The Enterprise Incident is the name for an event which occurred in 1969, in the Pacific Ocean. It is also the name of an episode of Star Trek (the original series), which broadcasted the previous year. It is not known whether the two names are related in any way.

The USS Enterprise, nuclear powered aircraft carrier CVN-65, and her escort fleet left their San Francisco base for a war cruise to Vietnam (the Vietnam War was going on at the time). At the time the Enterprise was departing, US Intelligence recieved word that the Soviet Union had dispatched a November Class attack submarine to shadow the battle group. The Enterprise battlegroup was given ASW (Anti-Submarine Warfare) helicopter cover, and was ordered to try and outrun the November, in order to determine the November class's maximum speed.

The November (NATO naming of Soviet subs was based on the NATO Phonetic Alphabet) was one of the Soviet Union's very first nuclear submarines, and thus, was expected to have capabilities similar to that of the United States' own USS Nautilus (about twenty knots). Much to the surprise of the Americans, the November kept pace with the Enterprise battlegroup, all the way up to thirty knots. At that point, the US Navy command ordered the November to be chased off.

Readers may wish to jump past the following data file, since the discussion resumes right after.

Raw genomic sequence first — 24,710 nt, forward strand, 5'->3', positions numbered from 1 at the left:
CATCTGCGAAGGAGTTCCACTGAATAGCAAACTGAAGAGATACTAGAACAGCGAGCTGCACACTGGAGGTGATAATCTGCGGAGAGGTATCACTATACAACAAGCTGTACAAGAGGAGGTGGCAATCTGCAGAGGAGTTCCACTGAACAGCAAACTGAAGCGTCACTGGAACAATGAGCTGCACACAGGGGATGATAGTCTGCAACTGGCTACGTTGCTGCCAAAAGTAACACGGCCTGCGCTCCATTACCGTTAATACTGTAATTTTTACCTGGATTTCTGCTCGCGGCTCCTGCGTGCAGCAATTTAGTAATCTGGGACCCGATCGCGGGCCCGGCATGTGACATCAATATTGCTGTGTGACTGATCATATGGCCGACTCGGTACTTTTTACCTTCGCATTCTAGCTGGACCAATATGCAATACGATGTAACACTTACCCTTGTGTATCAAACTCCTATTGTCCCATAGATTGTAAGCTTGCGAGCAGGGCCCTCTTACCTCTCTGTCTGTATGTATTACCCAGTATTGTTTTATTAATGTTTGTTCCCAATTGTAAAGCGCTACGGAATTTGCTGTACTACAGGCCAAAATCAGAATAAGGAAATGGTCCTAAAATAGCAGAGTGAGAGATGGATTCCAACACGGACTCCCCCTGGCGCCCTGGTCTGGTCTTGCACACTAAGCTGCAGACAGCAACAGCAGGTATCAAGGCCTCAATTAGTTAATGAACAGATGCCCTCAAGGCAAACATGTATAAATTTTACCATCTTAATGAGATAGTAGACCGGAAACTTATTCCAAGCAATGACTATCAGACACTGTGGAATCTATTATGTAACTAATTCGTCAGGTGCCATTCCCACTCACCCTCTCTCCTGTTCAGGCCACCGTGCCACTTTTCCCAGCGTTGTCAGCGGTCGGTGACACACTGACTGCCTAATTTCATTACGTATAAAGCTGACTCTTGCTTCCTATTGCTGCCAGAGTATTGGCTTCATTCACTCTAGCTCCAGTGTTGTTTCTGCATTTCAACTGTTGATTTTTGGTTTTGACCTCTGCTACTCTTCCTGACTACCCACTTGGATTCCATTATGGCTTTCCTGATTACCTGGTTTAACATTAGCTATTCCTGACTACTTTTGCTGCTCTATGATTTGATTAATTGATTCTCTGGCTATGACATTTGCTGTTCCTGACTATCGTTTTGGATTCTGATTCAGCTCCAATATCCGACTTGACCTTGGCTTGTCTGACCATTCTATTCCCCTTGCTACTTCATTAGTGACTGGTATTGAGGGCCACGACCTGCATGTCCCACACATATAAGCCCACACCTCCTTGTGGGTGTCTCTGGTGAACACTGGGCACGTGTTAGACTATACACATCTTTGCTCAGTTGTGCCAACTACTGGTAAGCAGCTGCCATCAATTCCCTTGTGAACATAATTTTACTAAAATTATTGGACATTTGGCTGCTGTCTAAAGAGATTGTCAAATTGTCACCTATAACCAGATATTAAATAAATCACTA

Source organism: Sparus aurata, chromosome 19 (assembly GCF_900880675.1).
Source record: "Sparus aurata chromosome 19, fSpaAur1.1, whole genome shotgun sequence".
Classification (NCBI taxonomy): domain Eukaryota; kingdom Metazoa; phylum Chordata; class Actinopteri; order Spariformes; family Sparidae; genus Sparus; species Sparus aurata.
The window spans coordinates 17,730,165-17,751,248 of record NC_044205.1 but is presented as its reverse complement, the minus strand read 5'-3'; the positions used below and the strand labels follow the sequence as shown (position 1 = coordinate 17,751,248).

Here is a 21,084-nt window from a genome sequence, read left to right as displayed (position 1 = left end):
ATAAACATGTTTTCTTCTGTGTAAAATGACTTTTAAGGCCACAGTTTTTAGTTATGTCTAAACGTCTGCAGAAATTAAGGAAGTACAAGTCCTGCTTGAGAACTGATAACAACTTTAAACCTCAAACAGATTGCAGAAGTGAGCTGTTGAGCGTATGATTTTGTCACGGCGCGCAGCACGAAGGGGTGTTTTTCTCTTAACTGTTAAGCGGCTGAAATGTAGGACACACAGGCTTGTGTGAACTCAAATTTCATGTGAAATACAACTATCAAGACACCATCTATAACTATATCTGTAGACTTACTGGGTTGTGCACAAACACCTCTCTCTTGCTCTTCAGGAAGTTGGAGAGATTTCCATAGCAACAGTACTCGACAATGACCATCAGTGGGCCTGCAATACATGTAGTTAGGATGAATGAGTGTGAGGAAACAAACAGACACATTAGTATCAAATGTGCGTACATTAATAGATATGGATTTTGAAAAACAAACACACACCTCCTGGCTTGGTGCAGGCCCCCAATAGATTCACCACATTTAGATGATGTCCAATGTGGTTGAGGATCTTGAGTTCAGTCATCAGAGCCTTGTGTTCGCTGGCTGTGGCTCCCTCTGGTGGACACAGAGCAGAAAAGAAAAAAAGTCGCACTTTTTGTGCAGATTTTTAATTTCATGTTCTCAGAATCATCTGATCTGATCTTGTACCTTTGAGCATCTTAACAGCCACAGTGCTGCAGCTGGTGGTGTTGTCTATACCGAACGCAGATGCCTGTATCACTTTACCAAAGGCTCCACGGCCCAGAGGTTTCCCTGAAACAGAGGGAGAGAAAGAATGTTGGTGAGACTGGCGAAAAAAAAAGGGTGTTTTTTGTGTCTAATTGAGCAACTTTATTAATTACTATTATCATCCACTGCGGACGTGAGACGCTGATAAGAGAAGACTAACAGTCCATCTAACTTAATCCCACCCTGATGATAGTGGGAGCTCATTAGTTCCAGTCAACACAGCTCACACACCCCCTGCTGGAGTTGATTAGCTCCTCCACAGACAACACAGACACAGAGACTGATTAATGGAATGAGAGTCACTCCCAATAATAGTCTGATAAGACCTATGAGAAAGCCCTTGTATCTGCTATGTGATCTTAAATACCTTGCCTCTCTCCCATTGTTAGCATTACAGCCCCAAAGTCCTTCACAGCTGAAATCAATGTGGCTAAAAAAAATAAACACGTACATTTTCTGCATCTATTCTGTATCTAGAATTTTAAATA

The Enterprise Incident, as it has come to be called, caused US Naval Intelligence to completely re-assess the capabilities of all Soviet submarines. The November was a first generation Soviet sub. It immediately raised the question of 'how do the MODERN Soviet subs perform?'. It turns out that the reason the November had such a speed advantage over the Nautilus and other Skate Class submarines was because of the utter lack of shielding around the nuclear reactor. This did drastically decrease the November's necessary mass, but it also exposed the crew to massive doses of gamma radiation. Fortuantely, subsequent Soviet/Russian submarines were much (much much) safer for the crew.

This startling revelation about Soviet submarine speeds gave Admiral Hyman Rickover an opportunity to advance his proposed class of high speed attack submarines, the Los Angeles Class, which today is one of the mainstays of the United States' Navy's submarine fleet.

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